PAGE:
Amnesia: The Dark Descent
2011, Frictional Games
Mac, Windows

This is one of those games that you need to play in a dark basement with a diaper on, away from family and friends, because you will scream and curse and maybe pee your pants, and it would be humiliating for you if anyone saw that. It’s the scariest game ever. Coming from me, that isn’t saying a lot, because I take games too seriously, and when I used to play Tony Hawk Underground I would cry when I’d crash into things. Anyway, Amnesia is like…your fears come to life. You’re basically wandering around a creepy mansion alone in the dark, and the game just feeds on your tension. I think it’s the best of the survivor horror genre because it goes out of its way to get into your head. I wasn’t convinced to play it, but then I saw this, and I HAD to, and now I’m obsessed. Play ittttttttttttttttt. —Arabelle

The Lost City
2012, Fire Maple Games
iOS, Android, Kindle Fire, Nook

Last week, I played The Lost City on my Nook Color, which I use almost exclusively as a video game console. It’s a good thing, too, because otherwise I would not have discovered this game and fallen in love. The gameplay is this: you click (well, tap) around on an island, looking for clues and items that will help you solve a mystery whose plot is kind of irrelevant—something to do with a dead grandmother’s mysterious legacy? Whatever, I forget, it’s not really important. What’s important are the graphics, which change as you control the seasons on the island in order to reveal new things to study and collect. You do this by gently stroking colorful stones into decaying statues. So weird and so great. Everything her is detailed and artistic—it’s the video game equivalent of that book you just can’t put down once you start it. The developer, Fire Maple, has another game that’s only slightly less good called The Secret of Grisly Manor, which I also recommend. Commenters, do you have suggestions for me? I’m badly in need of more stylish mysteries whose plots I will only vaguely remember afterwards! HALP! —Amy Rose

World of Warcraft
2001, Blizzard Entertainment
Mac, Windows

I succumbed to World of Warcraft’s role-playing allure because my boyfriend and two of our best friends have been playing it like it is their job. Until recently, I was gun-shy (pun intended) about video games that seemed violent because of my inner flower child. One day, I overheard my sweetie tell me about our friend who plays the game as a healer, laying her hands on everyone who is injured and roaming through the realms with her pet penguin. I was intrigued when I heard I could acquire a cute pet! But mostly, I loved the idea of a game where I could support those who needed me. Before I go off on a tangent about thinking of World of Warcraft as a metaphor for world peace, I’ll just say that I love the game because it appeals to both my warrior and peaceful self—I can kick butt to defend my friend when necessary, but also heal the wounded to bring light into the world. Oh yes, and playing dress-up is pretty fun—my priestess avatar had raven-colored hair, a fierce goddess gown, and a nose piercing, which I have always wanted but am too scared to try. World of Warcraft is addictive. Try it out. Be a night elf or a human, a hater or a healer. You can be whomever you want to be. —Jamia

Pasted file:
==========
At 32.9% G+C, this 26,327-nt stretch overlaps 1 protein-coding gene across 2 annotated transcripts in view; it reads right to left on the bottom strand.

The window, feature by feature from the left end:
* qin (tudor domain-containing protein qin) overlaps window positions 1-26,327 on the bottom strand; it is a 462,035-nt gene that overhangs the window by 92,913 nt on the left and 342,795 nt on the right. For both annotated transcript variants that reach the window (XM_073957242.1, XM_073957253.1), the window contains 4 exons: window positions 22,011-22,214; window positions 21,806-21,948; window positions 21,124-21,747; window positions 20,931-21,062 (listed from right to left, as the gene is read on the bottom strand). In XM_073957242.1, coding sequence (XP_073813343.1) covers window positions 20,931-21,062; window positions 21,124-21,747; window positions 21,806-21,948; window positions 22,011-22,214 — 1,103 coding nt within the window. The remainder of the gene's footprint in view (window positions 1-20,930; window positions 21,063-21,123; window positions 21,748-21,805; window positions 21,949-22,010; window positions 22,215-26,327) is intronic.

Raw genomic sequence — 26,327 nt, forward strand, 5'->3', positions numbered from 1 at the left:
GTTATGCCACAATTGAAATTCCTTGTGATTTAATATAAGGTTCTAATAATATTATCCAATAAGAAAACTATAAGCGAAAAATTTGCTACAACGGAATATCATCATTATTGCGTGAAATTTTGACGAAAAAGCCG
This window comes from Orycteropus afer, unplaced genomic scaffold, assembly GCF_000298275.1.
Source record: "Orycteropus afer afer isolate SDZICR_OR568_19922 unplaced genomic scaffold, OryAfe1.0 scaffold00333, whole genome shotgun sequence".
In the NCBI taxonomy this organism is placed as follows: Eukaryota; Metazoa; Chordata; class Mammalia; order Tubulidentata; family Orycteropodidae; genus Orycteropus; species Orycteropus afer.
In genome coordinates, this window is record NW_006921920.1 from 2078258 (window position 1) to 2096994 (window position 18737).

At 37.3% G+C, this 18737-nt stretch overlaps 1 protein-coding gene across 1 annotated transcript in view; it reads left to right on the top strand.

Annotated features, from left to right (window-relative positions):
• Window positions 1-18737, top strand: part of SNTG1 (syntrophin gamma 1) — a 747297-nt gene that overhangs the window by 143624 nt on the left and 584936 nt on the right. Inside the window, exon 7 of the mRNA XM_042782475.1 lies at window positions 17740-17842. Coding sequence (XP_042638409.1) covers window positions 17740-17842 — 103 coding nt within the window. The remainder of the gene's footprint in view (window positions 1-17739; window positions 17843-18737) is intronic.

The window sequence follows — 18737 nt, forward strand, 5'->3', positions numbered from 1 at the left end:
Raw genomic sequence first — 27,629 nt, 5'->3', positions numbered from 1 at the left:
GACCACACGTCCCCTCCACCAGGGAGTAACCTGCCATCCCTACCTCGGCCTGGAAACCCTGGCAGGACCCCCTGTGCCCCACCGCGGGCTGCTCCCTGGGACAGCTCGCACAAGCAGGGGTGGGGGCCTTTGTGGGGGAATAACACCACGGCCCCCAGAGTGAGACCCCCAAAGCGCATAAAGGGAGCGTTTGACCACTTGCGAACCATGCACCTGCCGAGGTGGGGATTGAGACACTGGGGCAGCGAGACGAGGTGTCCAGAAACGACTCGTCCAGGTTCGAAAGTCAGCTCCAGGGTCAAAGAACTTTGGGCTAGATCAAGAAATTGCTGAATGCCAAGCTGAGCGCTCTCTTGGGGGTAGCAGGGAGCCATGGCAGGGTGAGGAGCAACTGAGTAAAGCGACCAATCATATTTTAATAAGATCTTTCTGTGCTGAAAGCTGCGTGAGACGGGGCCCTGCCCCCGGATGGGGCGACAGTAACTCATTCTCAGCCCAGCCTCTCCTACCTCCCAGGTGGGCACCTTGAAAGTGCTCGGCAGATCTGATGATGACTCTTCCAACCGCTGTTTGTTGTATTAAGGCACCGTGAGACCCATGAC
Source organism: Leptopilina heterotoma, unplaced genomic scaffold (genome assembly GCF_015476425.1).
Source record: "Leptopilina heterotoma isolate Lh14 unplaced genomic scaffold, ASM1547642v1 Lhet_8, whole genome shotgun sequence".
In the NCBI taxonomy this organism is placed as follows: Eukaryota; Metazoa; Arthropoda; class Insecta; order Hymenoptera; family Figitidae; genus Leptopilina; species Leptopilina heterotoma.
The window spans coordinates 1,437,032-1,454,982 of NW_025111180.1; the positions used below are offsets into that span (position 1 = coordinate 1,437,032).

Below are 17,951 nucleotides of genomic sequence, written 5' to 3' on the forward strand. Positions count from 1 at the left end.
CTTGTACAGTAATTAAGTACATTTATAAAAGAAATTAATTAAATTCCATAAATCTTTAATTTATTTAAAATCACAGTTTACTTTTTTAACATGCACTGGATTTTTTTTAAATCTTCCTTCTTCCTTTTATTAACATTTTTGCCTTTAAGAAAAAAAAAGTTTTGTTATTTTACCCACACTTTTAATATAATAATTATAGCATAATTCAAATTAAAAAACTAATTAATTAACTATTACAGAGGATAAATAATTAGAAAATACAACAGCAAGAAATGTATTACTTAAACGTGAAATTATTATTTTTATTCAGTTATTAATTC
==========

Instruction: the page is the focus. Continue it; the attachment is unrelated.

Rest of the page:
ToeJam & Earl in Panic on Funkotron
1993, Sega
Sega Genesis

In this sequel, as well as the original ToeJam and Earl, the eponymous characters are fully hilarious, both intentionally and, well, otherwise. For one thing, there’s a lot of dialogue regarding “funk,” which is funny coming from two early ’90s aliens made of pixels. It’s even funnier when that flimsy approximation of what “funk” is gets extended to the whole board, which in this case is named, yes, Planet Funkotron. Also, the use of vintage California slang is HEAVY, you guys, which is excellent—or should I say TUBULAR? So it’s a scrolling platform game, and you play the aliens, who are the heroes. The enemies are hokey human beings invading your home and taking pictures of everything, which is, incidentally, something any of you living in major cities will be able to relate to. —Amy Rose

Super Mario Sunshine
2002, Nintendo